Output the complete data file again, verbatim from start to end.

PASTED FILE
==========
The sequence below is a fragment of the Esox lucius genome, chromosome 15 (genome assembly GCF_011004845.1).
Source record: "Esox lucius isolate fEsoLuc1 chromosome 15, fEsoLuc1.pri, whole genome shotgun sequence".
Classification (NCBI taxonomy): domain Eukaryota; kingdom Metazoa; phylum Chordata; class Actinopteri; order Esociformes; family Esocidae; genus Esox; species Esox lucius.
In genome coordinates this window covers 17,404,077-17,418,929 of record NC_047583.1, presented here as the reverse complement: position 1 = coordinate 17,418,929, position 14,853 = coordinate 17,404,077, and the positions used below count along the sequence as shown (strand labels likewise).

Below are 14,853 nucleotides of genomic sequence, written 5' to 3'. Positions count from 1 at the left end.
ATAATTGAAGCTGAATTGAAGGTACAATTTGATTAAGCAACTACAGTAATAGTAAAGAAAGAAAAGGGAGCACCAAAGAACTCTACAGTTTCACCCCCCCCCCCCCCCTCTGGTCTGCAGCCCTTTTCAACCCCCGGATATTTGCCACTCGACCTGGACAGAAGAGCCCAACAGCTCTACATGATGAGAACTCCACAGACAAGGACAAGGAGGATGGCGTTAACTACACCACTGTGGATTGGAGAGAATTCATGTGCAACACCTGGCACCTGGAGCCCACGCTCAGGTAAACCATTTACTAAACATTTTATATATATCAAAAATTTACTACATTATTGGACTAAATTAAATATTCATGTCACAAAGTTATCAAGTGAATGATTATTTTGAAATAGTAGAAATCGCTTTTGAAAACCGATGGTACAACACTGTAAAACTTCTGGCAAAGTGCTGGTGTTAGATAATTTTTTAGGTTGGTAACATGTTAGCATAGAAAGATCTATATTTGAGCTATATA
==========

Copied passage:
The sequence below is a fragment of the Esox lucius genome, chromosome 15 (genome assembly GCF_011004845.1).
Source record: "Esox lucius isolate fEsoLuc1 chromosome 15, fEsoLuc1.pri, whole genome shotgun sequence".
Classification (NCBI taxonomy): domain Eukaryota; kingdom Metazoa; phylum Chordata; class Actinopteri; order Esociformes; family Esocidae; genus Esox; species Esox lucius.
In genome coordinates this window covers 17,404,077-17,418,929 of record NC_047583.1, presented here as the reverse complement: position 1 = coordinate 17,418,929, position 14,853 = coordinate 17,404,077, and the positions used below count along the sequence as shown (strand labels likewise).

Below are 14,853 nucleotides of genomic sequence, written 5' to 3'. Positions count from 1 at the left end.
ATAATTGAAGCTGAATTGAAGGTACAATTTGATTAAGCAACTACAGTAATAGTAAAGAAAGAAAAGGGAGCACCAAAGAACTCTACAGTTTCACCCCCCCCCCCCCCCTCTGGTCTGCAGCCCTTTTCAACCCCCGGATATTTGCCACTCGACCTGGACAGAAGAGCCCAACAGCTCTACATGATGAGAACTCCACAGACAAGGACAAGGAGGATGGCGTTAACTACACCACTGTGGATTGGAGAGAATTCATGTGCAACACCTGGCACCTGGAGCCCACGCTCAGGTAAACCATTTACTAAACATTTTATATATATCAAAAATTTACTACATTATTGGACTAAATTAAATATTCATGTCACAAAGTTATCAAGTGAATGATTATTTTGAAATAGTAGAAATCGCTTTTGAAAACCGATGGTACAACACTGTAAAACTTCTGGCAAAGTGCTGGTGTTAGATAATTTTTTAGGTTGGTAACATGTTAGCATAGAAAGATCTATATTTGAGCTATATA